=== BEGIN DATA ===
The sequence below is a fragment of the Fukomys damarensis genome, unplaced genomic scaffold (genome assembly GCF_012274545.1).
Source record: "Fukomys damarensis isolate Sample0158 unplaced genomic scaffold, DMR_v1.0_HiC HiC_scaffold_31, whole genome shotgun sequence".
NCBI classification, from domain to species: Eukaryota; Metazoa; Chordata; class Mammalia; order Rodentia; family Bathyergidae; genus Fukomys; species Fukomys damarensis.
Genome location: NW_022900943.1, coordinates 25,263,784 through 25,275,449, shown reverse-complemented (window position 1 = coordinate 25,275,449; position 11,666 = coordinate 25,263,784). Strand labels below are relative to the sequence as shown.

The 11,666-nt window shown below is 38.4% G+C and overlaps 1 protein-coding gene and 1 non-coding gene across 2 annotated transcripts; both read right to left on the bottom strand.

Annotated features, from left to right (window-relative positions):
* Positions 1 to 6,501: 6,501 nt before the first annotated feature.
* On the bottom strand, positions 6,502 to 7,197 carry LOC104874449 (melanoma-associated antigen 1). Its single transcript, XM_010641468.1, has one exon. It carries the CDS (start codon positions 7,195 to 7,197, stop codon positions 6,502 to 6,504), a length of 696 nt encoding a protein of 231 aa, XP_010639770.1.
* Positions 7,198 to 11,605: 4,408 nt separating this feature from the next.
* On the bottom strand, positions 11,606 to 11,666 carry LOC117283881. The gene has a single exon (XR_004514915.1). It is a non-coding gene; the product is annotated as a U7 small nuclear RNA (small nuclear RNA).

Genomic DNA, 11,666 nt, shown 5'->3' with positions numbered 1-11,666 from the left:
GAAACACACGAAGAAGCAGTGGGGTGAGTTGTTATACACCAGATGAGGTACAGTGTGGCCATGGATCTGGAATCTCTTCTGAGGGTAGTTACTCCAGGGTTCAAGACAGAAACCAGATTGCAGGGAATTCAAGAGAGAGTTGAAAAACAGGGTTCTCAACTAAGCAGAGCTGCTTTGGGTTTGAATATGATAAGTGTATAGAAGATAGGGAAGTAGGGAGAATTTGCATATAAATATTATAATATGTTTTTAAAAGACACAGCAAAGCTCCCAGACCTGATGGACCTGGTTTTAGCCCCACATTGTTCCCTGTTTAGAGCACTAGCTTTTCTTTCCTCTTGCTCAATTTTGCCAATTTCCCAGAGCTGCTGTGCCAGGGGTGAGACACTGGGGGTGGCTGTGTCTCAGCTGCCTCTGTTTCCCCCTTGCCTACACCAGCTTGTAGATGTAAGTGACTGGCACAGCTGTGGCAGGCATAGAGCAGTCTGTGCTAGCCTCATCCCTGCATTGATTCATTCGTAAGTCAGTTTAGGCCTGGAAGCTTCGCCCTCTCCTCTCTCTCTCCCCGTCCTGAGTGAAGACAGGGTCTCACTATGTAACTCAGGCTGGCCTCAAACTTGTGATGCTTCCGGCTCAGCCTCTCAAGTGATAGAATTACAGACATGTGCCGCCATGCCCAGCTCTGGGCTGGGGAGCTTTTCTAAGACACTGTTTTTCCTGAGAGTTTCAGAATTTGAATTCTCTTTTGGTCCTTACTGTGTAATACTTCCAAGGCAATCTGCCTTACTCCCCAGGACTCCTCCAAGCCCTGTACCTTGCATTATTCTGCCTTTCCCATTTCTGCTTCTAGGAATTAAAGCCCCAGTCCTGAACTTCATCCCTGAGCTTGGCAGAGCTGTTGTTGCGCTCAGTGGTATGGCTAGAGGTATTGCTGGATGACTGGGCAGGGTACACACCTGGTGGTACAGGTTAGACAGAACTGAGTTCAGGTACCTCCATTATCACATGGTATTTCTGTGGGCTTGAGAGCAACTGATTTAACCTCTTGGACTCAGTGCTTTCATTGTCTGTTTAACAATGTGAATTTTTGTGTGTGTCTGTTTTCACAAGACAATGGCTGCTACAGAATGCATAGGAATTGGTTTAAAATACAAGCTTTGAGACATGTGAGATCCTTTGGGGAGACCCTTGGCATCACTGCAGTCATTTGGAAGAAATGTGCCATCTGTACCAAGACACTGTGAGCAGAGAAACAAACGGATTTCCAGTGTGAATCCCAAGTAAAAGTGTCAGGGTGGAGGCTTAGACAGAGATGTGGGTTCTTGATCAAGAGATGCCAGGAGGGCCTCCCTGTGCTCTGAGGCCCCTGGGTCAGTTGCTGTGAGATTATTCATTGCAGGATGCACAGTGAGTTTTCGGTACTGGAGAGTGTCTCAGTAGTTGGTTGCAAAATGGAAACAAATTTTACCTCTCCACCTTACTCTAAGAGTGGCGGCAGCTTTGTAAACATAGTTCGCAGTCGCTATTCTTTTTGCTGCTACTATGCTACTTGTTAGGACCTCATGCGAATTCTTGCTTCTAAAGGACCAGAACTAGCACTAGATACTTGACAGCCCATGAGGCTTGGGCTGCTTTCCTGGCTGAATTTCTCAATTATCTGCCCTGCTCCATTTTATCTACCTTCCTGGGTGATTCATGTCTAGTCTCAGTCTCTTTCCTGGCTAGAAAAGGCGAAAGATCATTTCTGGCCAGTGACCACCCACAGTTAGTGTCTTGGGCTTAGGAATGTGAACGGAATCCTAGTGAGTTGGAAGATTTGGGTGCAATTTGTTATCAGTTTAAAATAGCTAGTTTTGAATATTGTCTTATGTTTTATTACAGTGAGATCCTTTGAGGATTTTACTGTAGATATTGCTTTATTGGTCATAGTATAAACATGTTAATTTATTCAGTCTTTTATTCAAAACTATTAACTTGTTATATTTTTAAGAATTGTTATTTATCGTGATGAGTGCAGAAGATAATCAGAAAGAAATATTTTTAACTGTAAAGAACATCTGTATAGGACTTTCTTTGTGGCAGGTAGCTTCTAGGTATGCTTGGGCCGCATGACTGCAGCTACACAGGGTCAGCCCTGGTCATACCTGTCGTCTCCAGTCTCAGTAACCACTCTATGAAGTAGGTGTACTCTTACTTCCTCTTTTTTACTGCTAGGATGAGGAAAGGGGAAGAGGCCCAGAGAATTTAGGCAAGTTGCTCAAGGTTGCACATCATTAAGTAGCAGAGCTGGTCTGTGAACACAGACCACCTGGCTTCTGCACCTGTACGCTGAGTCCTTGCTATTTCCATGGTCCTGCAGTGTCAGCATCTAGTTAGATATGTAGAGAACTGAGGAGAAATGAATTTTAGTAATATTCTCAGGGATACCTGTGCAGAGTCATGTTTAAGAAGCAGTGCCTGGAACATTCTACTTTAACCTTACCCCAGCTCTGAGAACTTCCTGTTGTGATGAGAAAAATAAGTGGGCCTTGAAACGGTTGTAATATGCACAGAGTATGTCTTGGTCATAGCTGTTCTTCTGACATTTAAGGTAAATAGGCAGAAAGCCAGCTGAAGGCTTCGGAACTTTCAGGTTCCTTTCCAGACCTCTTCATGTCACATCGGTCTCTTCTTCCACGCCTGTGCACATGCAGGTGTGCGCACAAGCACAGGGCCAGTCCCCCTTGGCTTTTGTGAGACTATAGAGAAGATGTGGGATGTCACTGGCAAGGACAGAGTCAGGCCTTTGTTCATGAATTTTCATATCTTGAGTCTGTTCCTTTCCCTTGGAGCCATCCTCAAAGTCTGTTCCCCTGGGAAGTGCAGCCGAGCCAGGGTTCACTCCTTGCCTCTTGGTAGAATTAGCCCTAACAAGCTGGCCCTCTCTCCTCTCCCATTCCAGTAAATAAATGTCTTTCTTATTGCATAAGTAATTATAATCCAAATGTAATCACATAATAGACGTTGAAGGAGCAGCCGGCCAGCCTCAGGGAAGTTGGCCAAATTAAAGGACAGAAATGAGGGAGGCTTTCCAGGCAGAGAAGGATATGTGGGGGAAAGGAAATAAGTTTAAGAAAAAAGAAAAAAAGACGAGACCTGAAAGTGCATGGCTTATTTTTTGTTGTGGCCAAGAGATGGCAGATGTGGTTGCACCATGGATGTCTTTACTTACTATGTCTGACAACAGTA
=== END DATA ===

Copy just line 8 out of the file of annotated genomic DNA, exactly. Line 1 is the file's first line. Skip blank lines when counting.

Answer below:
* On the bottom strand, positions 6,502 to 7,197 carry LOC104874449 (melanoma-associated antigen 1). Its single transcript, XM_010641468.1, has one exon. It carries the CDS (start codon positions 7,195 to 7,197, stop codon positions 6,502 to 6,504), a length of 696 nt encoding a protein of 231 aa, XP_010639770.1.